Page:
The Mississippi Baptist Foundation  |  est. 1943  |  Psalm 24:1
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Under divine inspiration, the apostle Paul wrote: “Children obey your parents in the Lord, for this is right. ‘Honor your father and your mother’ which is the first commandment with a promise, that it may go well with you and you may enjoy long life on the earth” (Eph. 6:1-3).


     In this passage, the Greek word translated “obey” points to the authority someone has over another and the subsequent submission to the superior by the subordinate. The Greek word translated “honor” points to the honest and accurate understanding that children have of parents as their elders and the resultant deference, respect, reverence, kindness, courtesy, and obedience which parents’ station in life and character demands. In addition, being “in the Lord” defines the sphere within which the positive, practical, and productive relationship between parents and children resides (K. Wuest, 136).
     Honoring one’s parents, particularly in their golden years, was the focus of my article last week. Children of aging parents were encouraged to demonstrate honor, value, and respect for their elders not only by (1) making their parents a Priority, but also by treating them with (2) Courtesy, (3) Dignity, and (4) Integrity. This week, I would like to flip the coin to the other side and offer some thoughts to aging parents who have a unique opportunity to relate in a wise and healthy manner to adult children who are striving to honor their elders while providing assistance, encouragement, and guidance that may be necessary during particular seasons of their parents’ lives.
     First, may I challenge aging parents to offer your children Affirmation. Paul wrote, “Fathers…bring them up in the training and admonition of the Lord” (Eph. 6:4). While correcting and disciplining children are expressed in this verse, the goal of nurture and encouragement seems to take center stage. Children who are “in the Lord” are seeking to minimize the challenges and possible struggles that you may be facing. Please affirm them and their efforts (even if you don’t always agree with their approach, method, timing, or perspective). Children of all ages need the kind of affirmation that only parents can provide.
     Regular and thorough Communication with your grown children will benefit both you and them. Whether you have one or multiple children, help them to understand where you are physically, emotionally, financially, and spiritually. In this way, your children can gain insight regarding the type and quantity of assistance that you may need. Granted, your assessment of the situation may not find complete agreement with your children, but involving them in the discussion can help reduce the potential for parent-child conflict.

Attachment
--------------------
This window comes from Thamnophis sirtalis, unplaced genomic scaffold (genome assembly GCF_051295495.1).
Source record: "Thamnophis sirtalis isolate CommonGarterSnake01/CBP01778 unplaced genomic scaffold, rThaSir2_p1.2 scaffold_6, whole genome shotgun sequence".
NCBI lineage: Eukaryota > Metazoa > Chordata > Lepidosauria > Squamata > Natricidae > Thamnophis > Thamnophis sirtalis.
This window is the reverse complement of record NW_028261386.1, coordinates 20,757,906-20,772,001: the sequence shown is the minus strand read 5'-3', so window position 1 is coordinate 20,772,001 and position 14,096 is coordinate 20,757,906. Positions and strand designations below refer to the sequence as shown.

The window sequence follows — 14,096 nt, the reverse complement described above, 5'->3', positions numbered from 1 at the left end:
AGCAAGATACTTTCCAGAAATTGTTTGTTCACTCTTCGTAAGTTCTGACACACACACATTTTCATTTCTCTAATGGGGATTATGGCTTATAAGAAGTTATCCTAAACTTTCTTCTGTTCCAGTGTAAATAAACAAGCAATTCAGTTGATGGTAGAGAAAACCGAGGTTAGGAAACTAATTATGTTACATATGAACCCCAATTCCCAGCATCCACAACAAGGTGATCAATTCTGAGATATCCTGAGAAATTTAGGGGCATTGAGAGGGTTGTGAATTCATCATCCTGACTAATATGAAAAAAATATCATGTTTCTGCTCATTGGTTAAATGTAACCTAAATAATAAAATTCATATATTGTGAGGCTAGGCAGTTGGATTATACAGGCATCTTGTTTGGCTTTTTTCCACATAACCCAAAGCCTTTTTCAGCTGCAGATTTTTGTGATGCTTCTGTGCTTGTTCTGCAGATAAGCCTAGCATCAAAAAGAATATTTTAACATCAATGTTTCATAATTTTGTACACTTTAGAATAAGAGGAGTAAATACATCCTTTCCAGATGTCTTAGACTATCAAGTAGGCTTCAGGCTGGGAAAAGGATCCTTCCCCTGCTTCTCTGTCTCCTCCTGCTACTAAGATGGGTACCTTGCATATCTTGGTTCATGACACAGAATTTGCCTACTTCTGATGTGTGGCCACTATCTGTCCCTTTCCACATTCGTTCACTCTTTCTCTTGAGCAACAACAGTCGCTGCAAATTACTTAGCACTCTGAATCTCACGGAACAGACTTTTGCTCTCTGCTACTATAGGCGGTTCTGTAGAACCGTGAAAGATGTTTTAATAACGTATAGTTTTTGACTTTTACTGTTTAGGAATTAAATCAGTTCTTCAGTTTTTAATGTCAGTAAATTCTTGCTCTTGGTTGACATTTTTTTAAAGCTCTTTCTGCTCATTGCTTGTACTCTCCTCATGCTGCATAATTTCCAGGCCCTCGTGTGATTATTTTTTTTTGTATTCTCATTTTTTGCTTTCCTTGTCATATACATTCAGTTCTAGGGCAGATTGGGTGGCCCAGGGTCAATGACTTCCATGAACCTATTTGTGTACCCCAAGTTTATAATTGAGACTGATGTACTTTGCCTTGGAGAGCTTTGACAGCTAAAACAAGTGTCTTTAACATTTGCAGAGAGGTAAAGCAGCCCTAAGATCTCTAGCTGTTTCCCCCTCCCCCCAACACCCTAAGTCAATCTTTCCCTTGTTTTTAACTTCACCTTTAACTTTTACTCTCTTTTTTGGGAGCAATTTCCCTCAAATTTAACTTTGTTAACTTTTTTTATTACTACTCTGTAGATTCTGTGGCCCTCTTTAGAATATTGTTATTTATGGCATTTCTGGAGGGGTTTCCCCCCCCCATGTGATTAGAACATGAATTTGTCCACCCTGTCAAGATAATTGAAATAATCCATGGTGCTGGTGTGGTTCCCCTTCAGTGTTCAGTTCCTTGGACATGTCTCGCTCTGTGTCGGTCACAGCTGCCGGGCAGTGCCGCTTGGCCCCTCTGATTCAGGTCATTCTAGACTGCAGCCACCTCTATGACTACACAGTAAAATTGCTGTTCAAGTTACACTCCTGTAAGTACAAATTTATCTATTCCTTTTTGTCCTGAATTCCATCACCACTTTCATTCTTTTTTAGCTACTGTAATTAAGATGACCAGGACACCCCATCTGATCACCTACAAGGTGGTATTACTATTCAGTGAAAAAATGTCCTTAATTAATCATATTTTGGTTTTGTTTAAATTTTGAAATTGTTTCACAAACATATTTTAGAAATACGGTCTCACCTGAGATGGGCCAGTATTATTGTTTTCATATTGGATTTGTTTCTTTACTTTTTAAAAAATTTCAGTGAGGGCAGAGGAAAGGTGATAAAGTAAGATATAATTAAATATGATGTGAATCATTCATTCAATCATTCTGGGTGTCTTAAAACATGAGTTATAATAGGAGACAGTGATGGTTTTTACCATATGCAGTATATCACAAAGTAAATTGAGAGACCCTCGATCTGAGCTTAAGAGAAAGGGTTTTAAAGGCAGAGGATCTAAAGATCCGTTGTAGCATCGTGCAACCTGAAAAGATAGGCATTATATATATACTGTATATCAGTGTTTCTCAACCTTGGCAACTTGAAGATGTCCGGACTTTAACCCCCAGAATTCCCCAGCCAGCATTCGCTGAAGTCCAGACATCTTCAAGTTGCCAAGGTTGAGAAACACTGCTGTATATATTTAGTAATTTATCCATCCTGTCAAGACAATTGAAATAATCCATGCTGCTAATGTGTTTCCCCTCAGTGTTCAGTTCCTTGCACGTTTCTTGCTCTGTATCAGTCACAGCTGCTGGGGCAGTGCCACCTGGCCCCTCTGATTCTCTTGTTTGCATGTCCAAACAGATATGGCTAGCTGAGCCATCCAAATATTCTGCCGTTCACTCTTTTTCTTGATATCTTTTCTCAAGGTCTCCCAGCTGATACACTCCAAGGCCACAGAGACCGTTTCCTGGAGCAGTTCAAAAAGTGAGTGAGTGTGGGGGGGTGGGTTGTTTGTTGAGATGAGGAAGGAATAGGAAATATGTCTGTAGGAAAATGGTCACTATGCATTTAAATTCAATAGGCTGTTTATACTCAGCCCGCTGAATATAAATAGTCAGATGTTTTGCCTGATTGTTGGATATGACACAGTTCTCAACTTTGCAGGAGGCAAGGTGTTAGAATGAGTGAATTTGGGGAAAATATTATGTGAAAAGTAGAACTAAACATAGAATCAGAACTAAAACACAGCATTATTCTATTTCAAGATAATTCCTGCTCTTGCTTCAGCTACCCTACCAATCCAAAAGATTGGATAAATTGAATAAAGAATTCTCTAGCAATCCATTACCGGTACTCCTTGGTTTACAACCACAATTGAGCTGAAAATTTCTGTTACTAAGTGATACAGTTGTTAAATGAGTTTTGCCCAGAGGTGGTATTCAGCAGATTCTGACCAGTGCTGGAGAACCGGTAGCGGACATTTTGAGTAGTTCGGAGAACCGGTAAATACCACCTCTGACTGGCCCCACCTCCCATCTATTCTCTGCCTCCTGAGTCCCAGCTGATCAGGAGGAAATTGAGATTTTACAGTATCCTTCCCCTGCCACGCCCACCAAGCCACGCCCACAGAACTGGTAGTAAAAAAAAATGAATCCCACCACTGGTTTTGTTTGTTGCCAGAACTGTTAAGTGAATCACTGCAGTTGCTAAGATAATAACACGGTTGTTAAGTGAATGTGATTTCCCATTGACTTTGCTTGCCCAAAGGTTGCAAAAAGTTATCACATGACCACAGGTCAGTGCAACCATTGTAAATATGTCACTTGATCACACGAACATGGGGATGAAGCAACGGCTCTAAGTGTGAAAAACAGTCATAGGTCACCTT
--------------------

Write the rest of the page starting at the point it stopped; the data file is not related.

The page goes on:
Relate to your children with a spirit of Cooperation. Certain lifestyle changes may be needed on your part as an aging parent. You may not always agree with the suggested or recommended changes. In fact, your attitude might be something like “I am the parent and I have many more years of life experience than these youngsters have.” While you have lived longer to this point than your kids, remember that you have raised smart and wise children who want to be a blessing to you even as you have been a blessing to them through the years.
     Paul also wrote,“Fathers do not exasperate your children….” (Eph. 6:4). Lack of cooperation with children can lead to exasperation. Allow your children to be a resource for you, especially if they have training and expertise in fields such as medical, financial, legal, and others beneficial to your wellbeing. Remember, your kids simply want to honor you.
     While other thoughts could be shared, I want to conclude with the challenge to aging parents to make Preparations. Prepare your Last Will and Testament or other end-of-life documents. Include both your “Kids and the Kingdom” in this legacy plan. Doing so provides a testimony to your Christian faith. Prepare other important documents such as an Advance Health Care Directive and a Durable Power of Attorney. Where appropriate, inform your children of the contents of these documents. Involve your kids in planning your home going celebration when the Lord calls you into “higher service” with Him. Making these and other preparations will be a blessing for your children and underscore your love and respect for them.
     Honor and respect in families is a two-way street. When parents regard their grown and “in the Lord” children as wise and caring adults, and who further recognize that “parents are the pride of their children” (Prov. 17:6b), the likely result is children who “rise up and call her blessed” (Prov. 31:28a).